Hi guys. As a side note, this can also be caused by worn parts in the suspension system. Specifically the track bar and the eight control arm bushings. A potential clue is if the steering wheel doesn't move, or stays centered, when the brake pull occurs, it means the front axle is shifting sideways during braking. Since the spindles move sideways with the axle housing, but the steering linkage doesn't, the relationship causes the spindles to turn to one side. The steering linkage doesn't shift so the steering wheel doesn't either.
If the pull is caused by the brake system, that will usually tug on the steering linkage causing the steering wheel to turn. A lot of larger trucks have been having this problem since the mid '90s. Besides the control arm and track bar issue, we've found the brake rotors must be exactly the same thickness and same speed of cut on the brake lathe. I ruled that out since the rotors are new, but to show how critical this is, I was involved with two lemon-law buybacks at the dealership, and both problems occurred right after a proper, professional brake job had been performed. In the first one, after following the 32-page service bulletin, it came down to the rotors had been properly machined, but one was.020" thinner than the other one. That would have been completely insignificant on any other trucks up to that time, but machining both rotors lightly to the same thickness solved the pull. The second one was brought to me because I solved the first one. That one had only.007" thickness difference in the rotors. That's the thickness of two sheets of paper on a rotor 1 1/4" thick.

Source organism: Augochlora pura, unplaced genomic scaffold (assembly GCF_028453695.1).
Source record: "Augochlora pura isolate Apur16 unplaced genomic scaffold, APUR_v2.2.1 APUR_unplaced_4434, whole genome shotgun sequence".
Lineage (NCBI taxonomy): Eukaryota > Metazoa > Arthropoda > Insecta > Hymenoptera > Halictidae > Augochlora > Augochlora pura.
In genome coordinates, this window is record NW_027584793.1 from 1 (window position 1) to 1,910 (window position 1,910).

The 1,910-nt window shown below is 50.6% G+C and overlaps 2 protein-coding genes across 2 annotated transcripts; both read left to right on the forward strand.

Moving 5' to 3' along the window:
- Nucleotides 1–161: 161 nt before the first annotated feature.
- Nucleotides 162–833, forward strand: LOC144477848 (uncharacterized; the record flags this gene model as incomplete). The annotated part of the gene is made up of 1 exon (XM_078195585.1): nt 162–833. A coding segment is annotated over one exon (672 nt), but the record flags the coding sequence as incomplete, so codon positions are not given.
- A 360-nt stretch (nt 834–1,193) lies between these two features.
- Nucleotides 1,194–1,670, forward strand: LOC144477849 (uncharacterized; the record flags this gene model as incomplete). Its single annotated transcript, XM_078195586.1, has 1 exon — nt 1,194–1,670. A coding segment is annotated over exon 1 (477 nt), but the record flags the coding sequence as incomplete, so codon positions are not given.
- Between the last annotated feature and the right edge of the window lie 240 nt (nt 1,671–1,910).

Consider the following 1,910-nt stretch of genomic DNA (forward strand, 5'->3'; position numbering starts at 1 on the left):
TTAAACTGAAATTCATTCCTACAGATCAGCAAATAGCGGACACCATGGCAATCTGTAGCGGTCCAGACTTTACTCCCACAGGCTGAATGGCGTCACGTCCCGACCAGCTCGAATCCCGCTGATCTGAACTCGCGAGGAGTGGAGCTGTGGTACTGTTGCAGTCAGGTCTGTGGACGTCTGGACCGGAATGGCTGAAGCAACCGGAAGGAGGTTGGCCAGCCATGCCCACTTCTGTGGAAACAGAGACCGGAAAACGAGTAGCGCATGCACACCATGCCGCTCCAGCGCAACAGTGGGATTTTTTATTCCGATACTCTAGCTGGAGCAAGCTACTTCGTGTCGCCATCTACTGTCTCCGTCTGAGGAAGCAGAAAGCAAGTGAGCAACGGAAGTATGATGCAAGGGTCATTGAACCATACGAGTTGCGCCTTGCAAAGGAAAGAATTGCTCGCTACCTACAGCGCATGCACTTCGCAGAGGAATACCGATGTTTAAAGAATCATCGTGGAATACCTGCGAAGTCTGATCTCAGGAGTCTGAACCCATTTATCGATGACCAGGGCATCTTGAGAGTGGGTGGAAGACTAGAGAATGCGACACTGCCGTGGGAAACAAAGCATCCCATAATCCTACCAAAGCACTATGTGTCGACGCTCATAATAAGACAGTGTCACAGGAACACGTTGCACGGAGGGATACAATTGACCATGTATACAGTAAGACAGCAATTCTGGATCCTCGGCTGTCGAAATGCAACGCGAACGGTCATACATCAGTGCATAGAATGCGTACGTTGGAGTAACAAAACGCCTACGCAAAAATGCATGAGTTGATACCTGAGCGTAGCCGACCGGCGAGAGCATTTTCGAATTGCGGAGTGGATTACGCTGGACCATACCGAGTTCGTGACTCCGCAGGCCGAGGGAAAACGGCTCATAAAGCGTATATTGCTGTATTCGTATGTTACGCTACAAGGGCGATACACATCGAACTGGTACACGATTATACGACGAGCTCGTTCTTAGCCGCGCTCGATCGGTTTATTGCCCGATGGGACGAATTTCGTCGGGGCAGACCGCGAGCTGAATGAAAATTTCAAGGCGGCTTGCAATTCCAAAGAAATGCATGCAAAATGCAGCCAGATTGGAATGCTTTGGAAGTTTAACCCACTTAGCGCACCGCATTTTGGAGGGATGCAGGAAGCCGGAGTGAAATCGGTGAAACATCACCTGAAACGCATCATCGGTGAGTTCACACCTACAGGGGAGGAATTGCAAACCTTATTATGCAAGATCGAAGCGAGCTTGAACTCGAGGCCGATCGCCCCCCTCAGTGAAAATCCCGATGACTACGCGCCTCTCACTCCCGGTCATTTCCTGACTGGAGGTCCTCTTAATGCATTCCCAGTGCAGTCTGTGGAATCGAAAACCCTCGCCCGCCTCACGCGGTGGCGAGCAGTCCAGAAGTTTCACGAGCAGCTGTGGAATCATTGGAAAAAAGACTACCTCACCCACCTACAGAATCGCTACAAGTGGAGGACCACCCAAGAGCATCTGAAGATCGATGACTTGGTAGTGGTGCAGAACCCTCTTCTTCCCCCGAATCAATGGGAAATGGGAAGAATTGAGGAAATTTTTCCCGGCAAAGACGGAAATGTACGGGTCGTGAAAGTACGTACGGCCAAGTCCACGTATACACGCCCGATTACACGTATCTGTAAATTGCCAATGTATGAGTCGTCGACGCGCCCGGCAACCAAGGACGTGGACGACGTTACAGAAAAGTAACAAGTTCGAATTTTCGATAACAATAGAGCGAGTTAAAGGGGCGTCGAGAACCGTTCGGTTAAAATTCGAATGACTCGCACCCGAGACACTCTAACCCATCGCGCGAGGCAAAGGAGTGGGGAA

The thickness difference was causing temperature to rise faster in one rotor and that changed the coefficient of friction between them causing one to grab harder. You'd get about eight fairly hard stops in quick succession with no sign of a pull, then the next one would throw you onto the sidewalk or into the other lane.
If the track bar is causing this pull, you may not find that with a quick visual inspection, but that is the place to start. The end attached to the frame on the driver's side uses a standard ball and socket, just like is found on tie rod ends. Watch the relationship between that stud and the socket while a helper quickly moves the steering wheel back and forth about 1/8th turn each way. Look for the slightest perceptible up-and-down movement. If you can't see any, you'll need to do the proper check with a dial indicator. As I recall, Chrysler allows up to.080" of movement before the bar must be replaced, but that is unrealistic. That little free play allows the axle housing to wander left and right causing an irritating steering wander. I've solved that complaint multiple times by replacing a track bar that had as little as.030" up-and-down movement. That might sound like a lot, but that could only be detected with a dial indicator. If you notice you have to constantly correct the steering at highway seeds, that track bar is the best suspect.
Monday, May 10th, 2021 AT 6:53 PM